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Macular Degeneration Research

CEDARS-SINAI'S STEM CELL AND GENETIC THERAPY RESEARCH PROGRAM
International Conference - October 1, 2007

The Eye Defects Research Foundation, in collaboration with the Cedars-Sinai Stem Cell Institute, organized an international conference of the leading retinal stem cell researchers in the world, which was held at Cedars-Sinai Medical Center on October 1, 2007, in order to identify the best approach and synthesize the latest developments in stem cell therapy for macular degeneration.

Click here for details of the conference and the curriculum vitae of the participants.

The symposium identified three promising areas of research to try and identify the underlying causes and develop a cure for patients with macular degeneration. These promising areas of research are: 1) molecular genetic studies to find gene defects and develop treatments by means of gene therapy, as has recently been demonstrated in animal models with retinal degeneration; 2) developing retinal stem cells from the cornea, which can be implanted into the retina to replace areas of the retina damaged by macular degeneration, and; 3) stimulating the eyes of patients with macular degeneration, using their own stem cells in their retinas, to repair areas damaged by disease.

In collaboration with the members of the Medical Genetics Institute and the International Stem Cell Institute at Cedars-Sinai Medical Center, we plan to pursue and support research in these three promising areas, to try and develop a cure for macular degeneration.

In order to transform these research efforts into treatments, therapies, and drugs, support from the public and private donor funding is needed to turn this research at Cedars-Sinai Medical Center into a patient-curing reality. If you are interested in participating in these efforts and/or would like to learn how you can become involved, please contact Jacquie Navratil at: jnavratil@eyedefectsresearch.org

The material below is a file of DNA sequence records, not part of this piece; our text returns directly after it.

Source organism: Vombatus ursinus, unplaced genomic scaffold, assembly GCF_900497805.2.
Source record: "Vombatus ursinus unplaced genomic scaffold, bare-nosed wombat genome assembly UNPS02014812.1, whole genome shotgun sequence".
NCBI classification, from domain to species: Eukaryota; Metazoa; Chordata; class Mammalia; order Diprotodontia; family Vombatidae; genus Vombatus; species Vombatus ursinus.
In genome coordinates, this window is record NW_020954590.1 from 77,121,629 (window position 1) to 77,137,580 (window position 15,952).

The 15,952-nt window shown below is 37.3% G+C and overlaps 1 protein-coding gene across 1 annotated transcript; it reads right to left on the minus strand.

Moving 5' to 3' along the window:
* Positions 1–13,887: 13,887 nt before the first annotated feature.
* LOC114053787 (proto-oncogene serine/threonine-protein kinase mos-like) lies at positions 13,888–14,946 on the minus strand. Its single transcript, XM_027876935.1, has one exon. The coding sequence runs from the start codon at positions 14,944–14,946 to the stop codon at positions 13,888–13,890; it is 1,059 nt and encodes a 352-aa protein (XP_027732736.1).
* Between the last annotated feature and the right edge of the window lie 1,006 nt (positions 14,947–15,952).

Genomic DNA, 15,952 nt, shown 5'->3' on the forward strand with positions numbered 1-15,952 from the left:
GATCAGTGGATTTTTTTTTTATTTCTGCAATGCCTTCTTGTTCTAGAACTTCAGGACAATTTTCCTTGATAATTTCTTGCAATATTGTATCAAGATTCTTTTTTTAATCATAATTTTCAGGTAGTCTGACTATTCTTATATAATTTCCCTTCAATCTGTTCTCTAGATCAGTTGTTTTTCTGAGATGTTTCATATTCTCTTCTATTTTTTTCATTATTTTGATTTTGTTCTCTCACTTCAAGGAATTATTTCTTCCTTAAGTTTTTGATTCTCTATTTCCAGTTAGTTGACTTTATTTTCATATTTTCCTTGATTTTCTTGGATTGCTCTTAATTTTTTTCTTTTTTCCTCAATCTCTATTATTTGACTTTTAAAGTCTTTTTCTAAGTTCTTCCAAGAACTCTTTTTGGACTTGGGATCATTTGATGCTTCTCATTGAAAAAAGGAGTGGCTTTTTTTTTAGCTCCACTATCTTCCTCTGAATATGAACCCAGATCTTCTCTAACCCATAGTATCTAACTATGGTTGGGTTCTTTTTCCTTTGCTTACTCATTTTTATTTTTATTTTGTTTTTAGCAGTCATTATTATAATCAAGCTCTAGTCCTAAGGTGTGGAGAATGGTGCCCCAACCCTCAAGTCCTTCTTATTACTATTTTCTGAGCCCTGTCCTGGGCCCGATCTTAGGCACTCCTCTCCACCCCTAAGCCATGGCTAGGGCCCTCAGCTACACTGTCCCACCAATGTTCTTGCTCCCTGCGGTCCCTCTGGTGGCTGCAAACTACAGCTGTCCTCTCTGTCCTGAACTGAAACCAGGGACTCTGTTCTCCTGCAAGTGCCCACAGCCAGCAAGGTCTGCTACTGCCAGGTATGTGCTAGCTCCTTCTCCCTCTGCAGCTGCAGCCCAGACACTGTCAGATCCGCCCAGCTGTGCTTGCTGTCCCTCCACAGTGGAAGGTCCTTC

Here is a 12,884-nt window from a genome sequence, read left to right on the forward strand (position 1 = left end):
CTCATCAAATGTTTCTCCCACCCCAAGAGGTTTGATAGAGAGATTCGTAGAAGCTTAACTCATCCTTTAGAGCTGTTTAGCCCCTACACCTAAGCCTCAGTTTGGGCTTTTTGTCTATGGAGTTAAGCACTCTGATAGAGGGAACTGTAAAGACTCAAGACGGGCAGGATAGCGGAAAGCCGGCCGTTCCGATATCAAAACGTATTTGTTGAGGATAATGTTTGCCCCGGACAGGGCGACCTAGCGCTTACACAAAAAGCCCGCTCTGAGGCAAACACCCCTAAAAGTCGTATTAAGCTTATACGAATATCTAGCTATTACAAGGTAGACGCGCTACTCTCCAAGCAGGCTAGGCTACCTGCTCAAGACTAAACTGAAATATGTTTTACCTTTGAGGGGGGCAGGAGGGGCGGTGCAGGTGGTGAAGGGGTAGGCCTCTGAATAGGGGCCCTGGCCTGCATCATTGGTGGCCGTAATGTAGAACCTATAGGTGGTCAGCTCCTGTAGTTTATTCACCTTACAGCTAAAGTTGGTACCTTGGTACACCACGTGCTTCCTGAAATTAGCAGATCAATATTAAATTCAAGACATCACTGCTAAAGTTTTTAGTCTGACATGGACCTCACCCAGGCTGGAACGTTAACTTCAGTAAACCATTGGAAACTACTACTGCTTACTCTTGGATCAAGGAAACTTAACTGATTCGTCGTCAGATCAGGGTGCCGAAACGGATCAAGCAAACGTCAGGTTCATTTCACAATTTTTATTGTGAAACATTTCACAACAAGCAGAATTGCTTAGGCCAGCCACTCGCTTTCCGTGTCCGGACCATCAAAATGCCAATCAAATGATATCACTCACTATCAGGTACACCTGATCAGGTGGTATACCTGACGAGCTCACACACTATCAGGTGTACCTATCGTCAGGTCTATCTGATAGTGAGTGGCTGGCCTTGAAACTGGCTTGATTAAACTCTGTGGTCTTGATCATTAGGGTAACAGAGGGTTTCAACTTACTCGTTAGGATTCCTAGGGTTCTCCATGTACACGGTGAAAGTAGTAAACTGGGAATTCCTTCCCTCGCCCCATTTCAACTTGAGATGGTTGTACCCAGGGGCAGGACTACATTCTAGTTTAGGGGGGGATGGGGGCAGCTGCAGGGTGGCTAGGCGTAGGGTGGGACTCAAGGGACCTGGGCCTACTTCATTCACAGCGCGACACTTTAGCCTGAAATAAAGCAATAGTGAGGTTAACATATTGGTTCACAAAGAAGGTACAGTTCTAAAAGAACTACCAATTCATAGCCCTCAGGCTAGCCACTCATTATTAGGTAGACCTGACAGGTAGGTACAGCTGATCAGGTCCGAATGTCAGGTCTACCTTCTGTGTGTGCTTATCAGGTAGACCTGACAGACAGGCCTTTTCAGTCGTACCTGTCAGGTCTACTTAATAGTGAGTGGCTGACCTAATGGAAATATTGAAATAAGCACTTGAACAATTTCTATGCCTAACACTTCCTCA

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Join Cure KC

Cure KC

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Your generous donation in ophthalmology research ensures that pioneering advances are made possible and for treatments and cures to be realized for the millions who suffer from blinding eye diseases.

Outgoing Grants

Keratoconus Genetics and Molecular Genetics Research Program

Macular Degeneration Research and Stem Cell Symposium

Pediatric Corneal Transplant and Medication Program

Diabetes Research

Herpetic Eye Research

Cedars-Sinai Research Fellow

UCLA Jules Stein Eye Institute Optometric Scientist Chair

Incoming Grants

2007-2012
National Eye Institutes of Health R01 (Renewal) | Genes for Keratoconus

2005-2008
Skirball Foundation | Identifying Genes in Keratoconus

2001-2007
National Eye Institutes of Health R01 | Genes for Keratoconus

2000-2005
National Institutes of Health Mentor: K08 | Mapping Ocular Genes in Down Syndrome

1999
March of Dimes | Support for Genetic Disease and the Eye Conference

1996-2000
National Eye Institutes of Health R01 Award (Renewal) | Genetic Factors in Keratoconus

1993-1996
National Eye Institutes of Health R01 Award | Genetic Factors in Keratoconus

1993
Cedars-Sinai Biomedical Research Institute | Young Investigator's Award

1991
Schoellerman Trust Fund | Research in Ophthalmology Award

1989
Fight for Sight: Research to Prevent Blindness | Research Fellowship Award

1989
Knights Templar Eye Foundation | Research Award

1989
National Keratoconus Foundation | Research Award

2010
The Lincy Foundation |
Pediatric Corneal Transplantation Program

2010
Allergan |
Pediatric Corneal Transplant Program

2007
The Alcon Foundation |
Pediatric Corneal Transplantion Program

2008
California Community Foundation |
Keratoconus Research

2007
The Lincy Foundation |
Macular Degeneration Research

2006
The Alcon Foundation |
Pediatric Corneal Transplant Program

Research Cost

$1,500,000 | Molecular Genetics Laboratory for Corneal Genetic Research

$1,500,000 | Stem Cell Laboratory

$500,000 | High Output Genetics Sequencer

$ 100,000 | Research Laboratory Equipment

$80,000 | Ph.D. Support for Molecular Genetic Research

$75,000 | Clinical Research Fellow for Epidemiologic Studies

$50,000 | Infant Corneal Transplant

$50,000 | Research Fellowship

$25,000 | Research Symposia

$5,000 | NTACS for Keratoconus Surgery

$5,000 | Artificial Cornea

$5,000 | Corneal Tissue

$2,200 | 1 Yr. Supply of Medication

$25,000 | Clinical Trials